Writing is easy: All you do is sit staring at a blank sheet of paper until drops of blood form on your forehead. -- Gene Fowler

Tuesday, January 4, 2011

A Gaming Interlude

A dwarf
And now a brief interlude: A story spun from a computer game. I play a game called Dwarf Fortress, which is known to have one of the steepest learning curves known to mankind. It took me two weeks to become comfortable with its basics, and after a couple of months I'm still learning things every time I play.

I don't mention this game because it's difficult, as a prelude to some kind of 'things that are worth doing are sometimes difficult' speech. I mention it because this is a writing blog, and if there's one thing Dwarf Fortress does, it's produce stories. There's a place on the internet where such stories are collected: DFstories.com. I intend to submit my own to the site. Read a few. They're amazing. Really. And having played the game I believe that the events they describe really happened during play. I personally recommend The Hamlet of Tyranny and The Fable of Catan and the Eagle.

The game is so very detailled that mundane things sometimes turn out to have staggering connections to each other. Other times it simply unfolds as a stunning tale of bravery, callousness, or plain idiocy.

For example, recently I played a season's worth of time (a strategy I've implemented to keep myself from losing track of time and going to bed at three in the morning) and some striking events unfolded in my fortress. The forgotten beast Rushan came to visit, an enormous (I kid you not) eyeless nuthatch with deadly blood. Despite the giggles I got on reading the foul beast was an exceptionally large songbird, forgotten beasts are generally regarded as fearsome foes. So I prepared for the worst. I tried to block its advance into my fortress from the caverns below, but my dwarves had been exploring there in search of spider webs to weave into silk and so there was very little time. One of two planned floor hatches were successfully installed to thwart the beast's advance up the staircase, but it chose another route and was shortly menacing my poor collector dwarves with its fluffed-out midnight blue feathers.

Site of the battle
Fortunately I'd had the foresight to install a contingent of militia in that area. One of them, the militia commander, had as a fighting companion a war jaguar, bought from the elves and trained to rip out the throats of the enemies of the fortress. This jaguar, on seeing the heinous ... nuthatch ... leapt straight at it, biting and clawing, holding on as tight as she could. Meanwhile her master and two other militiamen hacked at the beast. The jaguar did the hard work of distracting the thing, her mighty paws soaking up Rushan's blood as she attacked. Not long afterward the beast fell to the axe of the commander.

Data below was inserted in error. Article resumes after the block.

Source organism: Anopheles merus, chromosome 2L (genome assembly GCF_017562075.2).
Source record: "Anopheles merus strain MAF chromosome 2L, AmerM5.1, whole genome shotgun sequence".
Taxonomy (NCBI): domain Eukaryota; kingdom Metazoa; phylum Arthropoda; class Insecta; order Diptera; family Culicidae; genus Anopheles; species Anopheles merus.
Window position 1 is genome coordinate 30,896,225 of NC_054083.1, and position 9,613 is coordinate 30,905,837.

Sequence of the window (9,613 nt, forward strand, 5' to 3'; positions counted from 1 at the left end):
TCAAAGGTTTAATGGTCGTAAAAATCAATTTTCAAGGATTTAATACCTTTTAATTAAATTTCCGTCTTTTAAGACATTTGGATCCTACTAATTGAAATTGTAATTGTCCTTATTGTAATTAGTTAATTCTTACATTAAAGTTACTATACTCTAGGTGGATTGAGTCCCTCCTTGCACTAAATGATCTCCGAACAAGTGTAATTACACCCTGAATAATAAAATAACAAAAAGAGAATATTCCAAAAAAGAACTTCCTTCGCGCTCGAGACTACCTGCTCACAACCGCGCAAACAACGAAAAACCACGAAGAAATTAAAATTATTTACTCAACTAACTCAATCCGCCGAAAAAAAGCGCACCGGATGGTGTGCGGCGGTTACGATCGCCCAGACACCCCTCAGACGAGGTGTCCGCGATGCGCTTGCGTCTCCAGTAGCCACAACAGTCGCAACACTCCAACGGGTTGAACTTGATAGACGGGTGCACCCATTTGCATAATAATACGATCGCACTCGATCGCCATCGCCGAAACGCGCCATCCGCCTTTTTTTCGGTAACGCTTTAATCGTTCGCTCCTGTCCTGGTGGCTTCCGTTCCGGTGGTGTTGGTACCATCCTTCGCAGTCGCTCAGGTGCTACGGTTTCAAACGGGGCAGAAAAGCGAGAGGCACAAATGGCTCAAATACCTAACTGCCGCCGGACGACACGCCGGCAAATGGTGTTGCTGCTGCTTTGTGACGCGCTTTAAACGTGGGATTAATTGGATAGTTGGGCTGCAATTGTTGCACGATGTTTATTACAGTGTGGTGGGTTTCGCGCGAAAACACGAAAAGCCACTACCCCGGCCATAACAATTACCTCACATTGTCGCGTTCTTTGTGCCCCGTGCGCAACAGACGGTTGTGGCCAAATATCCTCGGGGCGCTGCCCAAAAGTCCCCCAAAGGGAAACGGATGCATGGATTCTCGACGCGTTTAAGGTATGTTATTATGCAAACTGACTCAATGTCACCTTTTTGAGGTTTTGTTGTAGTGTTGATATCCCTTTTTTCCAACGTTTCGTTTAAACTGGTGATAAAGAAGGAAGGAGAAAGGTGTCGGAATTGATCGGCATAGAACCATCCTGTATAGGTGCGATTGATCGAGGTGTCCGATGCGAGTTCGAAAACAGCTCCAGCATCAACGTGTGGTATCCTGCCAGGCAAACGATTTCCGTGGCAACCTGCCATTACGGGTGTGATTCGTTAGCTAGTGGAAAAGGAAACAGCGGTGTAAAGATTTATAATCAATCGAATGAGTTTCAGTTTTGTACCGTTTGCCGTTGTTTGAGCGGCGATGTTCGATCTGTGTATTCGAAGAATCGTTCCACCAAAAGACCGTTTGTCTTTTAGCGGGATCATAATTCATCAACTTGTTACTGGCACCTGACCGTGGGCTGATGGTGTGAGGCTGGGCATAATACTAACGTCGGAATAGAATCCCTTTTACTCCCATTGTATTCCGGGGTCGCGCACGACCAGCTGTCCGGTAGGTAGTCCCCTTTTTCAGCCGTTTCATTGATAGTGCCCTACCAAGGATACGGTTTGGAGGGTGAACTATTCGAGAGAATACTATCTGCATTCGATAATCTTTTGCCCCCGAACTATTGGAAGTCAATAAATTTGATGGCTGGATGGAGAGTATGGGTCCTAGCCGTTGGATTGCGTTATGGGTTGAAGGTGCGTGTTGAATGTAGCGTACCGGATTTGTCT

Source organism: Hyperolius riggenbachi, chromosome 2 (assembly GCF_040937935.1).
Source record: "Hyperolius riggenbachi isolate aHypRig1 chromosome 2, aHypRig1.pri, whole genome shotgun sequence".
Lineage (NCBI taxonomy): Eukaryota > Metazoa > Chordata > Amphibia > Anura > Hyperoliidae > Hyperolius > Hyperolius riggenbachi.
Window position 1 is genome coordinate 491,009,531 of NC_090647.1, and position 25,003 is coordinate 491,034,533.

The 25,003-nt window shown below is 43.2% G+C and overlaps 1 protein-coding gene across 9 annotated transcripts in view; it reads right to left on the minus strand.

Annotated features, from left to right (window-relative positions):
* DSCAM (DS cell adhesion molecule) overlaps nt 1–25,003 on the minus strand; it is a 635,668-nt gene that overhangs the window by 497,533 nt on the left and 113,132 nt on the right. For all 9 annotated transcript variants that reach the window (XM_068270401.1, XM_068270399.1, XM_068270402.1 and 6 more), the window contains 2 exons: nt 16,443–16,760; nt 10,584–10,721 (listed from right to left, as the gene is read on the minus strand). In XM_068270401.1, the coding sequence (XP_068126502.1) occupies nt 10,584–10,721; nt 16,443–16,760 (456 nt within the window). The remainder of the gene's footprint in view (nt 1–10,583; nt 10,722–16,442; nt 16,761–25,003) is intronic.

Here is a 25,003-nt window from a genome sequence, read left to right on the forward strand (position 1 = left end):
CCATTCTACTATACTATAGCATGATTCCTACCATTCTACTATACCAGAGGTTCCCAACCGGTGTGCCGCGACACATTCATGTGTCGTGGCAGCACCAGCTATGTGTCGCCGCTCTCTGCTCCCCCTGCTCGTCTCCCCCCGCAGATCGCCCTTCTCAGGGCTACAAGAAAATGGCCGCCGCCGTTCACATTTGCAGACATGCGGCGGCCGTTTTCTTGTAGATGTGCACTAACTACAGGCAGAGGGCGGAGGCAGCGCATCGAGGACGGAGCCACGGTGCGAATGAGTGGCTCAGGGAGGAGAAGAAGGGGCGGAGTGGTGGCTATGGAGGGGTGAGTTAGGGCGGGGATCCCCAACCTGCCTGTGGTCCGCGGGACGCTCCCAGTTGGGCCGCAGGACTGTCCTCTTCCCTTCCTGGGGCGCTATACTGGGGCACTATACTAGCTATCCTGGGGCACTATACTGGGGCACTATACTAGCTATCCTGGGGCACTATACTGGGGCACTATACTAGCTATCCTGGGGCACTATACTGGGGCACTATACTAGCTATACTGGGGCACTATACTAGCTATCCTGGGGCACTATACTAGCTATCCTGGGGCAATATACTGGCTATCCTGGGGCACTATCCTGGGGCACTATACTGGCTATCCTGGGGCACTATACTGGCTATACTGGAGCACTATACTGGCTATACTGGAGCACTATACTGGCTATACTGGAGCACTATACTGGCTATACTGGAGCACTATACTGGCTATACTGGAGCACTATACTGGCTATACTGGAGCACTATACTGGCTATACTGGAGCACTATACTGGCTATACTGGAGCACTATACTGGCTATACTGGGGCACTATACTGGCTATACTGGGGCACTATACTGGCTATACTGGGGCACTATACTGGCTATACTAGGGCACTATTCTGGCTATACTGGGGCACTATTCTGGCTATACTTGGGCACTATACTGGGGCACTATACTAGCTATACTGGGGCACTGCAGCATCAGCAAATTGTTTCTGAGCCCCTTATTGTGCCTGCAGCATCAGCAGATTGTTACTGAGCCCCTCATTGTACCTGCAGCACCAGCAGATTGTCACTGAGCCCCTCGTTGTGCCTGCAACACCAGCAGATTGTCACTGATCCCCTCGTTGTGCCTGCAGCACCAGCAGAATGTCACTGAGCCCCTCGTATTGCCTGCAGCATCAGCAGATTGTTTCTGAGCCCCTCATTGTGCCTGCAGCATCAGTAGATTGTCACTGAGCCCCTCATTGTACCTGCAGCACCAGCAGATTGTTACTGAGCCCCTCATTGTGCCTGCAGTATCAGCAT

I was amazed at the courage and tenacity of the jaguar. Without her intervention, I might have lost several dwarves to the power of the forgotten beast Rushan. It's possible Rushan was just an unmitigated wimp, booted out of the Menacing and Really Scary Monsters Club by its betters. But I didn't overlook the jaguar's valiant sacrifice. I noticed its paws were all infected. At this time I didn't attribute it to the warning about Rushan's deadly blood. A deadly oversight.

The jaguar staggered, collaped, and finally made it up sixteen or so flights of stairs to hang around the dining area, a common gathering place, where she wandered around piteously for a while before expiring. I tried to put her into a cage, thinking restricting her movements would help her survive a bit longer, but no dwarf came to complete the task before the poor cat was on her way to the afterlife. I hold out hope that someone, possibly the militia commander, will eventually craft an object to commemorate his feline companion's bravery.

The next stage of the story involves the warning about Rushan's deadly blood, which I won't detail here. Long story short, an increasing number of dwarves, the heroic jaguar, and countless pets have infections in their feet from the blood that's been tracked around the fortress since the battle.

I've written the beginning of a story that describes these events, and it's been a lot of fun. I'm drawing off what happened in the actual game (with a few minor liberties, such as the addition of a sage character for a bit of dry exposition), but the characterisation is my own. Although I looked at my captain of the guard's information closely this week and realised that my portrayal of him in the story is almost completely dead-on to his game-generated personality. The story of the great battle with Rushan will find its way onto my Associated Content page soon.

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